Sen. Rand Paul (R-KY) called the action bullying and breaking the rules and hundreds of years of precedent, “causing ore discord and disharmony.”

Jim Risch (R-ID) predicted that “the rule changes will have far ranging implications for the United States Senate and our democracy. “

Sen. Pat Roberts (R-KS) claimed that “our rules have always ensured a voice for the minority in this body” and “cannot be changed without their consent — unless, of course, the majority decides it wants to break the rules to change the rules.”

Sen. Tim Scott (R-SC) said that the change will “carry implications.”

Sen. Richard Shelby (R-AL) said, “If Democrats think that they deserve more power, they should earn it from voters at the polls in 2014, not swipe it with a drastic rule change in the Senate today.”

Sen.  John Thune (R-SD) also complained about breaking the rules of the Senate.

Sen. Roger Wicker (R-MS) described the change as “raw abuse of power” and “purely partisan efforts” that tarnished the integrity of the institution by ignoring 225 years of precedent and trampling the rights of the minority party and the millions of Americans we represent.”

In addition, a former senator called the change a “sad day” when the majority caused “the greatest alteration of the rules without proper procedure that we have probably seen in the history of the Republic.” That former senator is now Donald Trump’s Attorney General.

By removing the filibuster for Supreme Court justices, the Senate has encouraged presidents to pick ideologically extreme nominees, further politicizing the highest court in the nation. For many people, the Senate decision may be a blip on the disastrous media coming from the new rule of Dictator Donald Trump, including possible war with North Korea and Syria, but 55 Senators have voted to allow an unethical judge to make decisions for everyone in the United States for a possible up-coming 40 years. According to their own words, the Republicans have “broken” the Senate.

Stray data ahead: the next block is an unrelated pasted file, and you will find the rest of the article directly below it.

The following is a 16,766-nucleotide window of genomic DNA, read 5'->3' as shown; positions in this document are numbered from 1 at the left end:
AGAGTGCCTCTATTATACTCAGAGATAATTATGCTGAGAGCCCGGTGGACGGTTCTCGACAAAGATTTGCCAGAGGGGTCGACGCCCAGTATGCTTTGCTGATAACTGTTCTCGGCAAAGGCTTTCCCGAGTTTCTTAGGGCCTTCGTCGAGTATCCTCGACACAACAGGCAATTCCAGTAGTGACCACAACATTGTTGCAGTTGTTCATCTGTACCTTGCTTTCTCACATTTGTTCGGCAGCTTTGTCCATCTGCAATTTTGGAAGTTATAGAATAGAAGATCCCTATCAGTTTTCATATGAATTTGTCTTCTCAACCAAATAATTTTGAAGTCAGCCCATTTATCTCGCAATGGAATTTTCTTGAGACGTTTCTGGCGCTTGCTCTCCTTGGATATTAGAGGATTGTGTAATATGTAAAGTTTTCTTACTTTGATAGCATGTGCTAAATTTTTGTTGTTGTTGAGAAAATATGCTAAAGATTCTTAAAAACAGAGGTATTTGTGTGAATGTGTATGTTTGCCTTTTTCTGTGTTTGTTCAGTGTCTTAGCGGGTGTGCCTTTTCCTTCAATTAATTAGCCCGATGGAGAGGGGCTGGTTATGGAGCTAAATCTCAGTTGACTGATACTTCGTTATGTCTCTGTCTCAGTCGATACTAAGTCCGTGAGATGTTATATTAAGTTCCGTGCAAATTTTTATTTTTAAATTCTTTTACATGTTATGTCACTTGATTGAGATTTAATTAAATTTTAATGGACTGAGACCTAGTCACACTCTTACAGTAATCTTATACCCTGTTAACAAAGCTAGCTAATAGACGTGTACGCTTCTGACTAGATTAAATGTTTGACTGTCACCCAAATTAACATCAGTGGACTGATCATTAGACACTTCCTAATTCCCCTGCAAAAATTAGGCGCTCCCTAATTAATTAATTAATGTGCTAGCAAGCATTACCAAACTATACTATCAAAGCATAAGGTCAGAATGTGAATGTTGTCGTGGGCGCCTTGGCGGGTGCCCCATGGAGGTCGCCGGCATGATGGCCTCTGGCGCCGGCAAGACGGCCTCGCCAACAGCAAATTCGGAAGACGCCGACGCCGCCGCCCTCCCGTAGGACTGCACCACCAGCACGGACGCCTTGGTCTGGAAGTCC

March 23, 2017

Deny Gorsuch for Supreme Court Justice

The Senate hearings for Neil Gorsuch ended today, and Republicans are already congratulating themselves for getting such a far-right justice after refusing to even speak to Merrick Garland, President Obama’s nominee almost an entire year before the end of his second term. “Unreasonable” and “obstructionist” are two popular terms from the conservatives who completely ignored Garland for almost a year while they claimed that Supreme Court justice decisions should never be considered during a campaign season. Yet the United States is in the midst of a campaign season: Dictator Donald Trump (DTT) declared his 2020 candidacy on the day of his inauguration, and he’s already holding rallies funded by his campaign donations.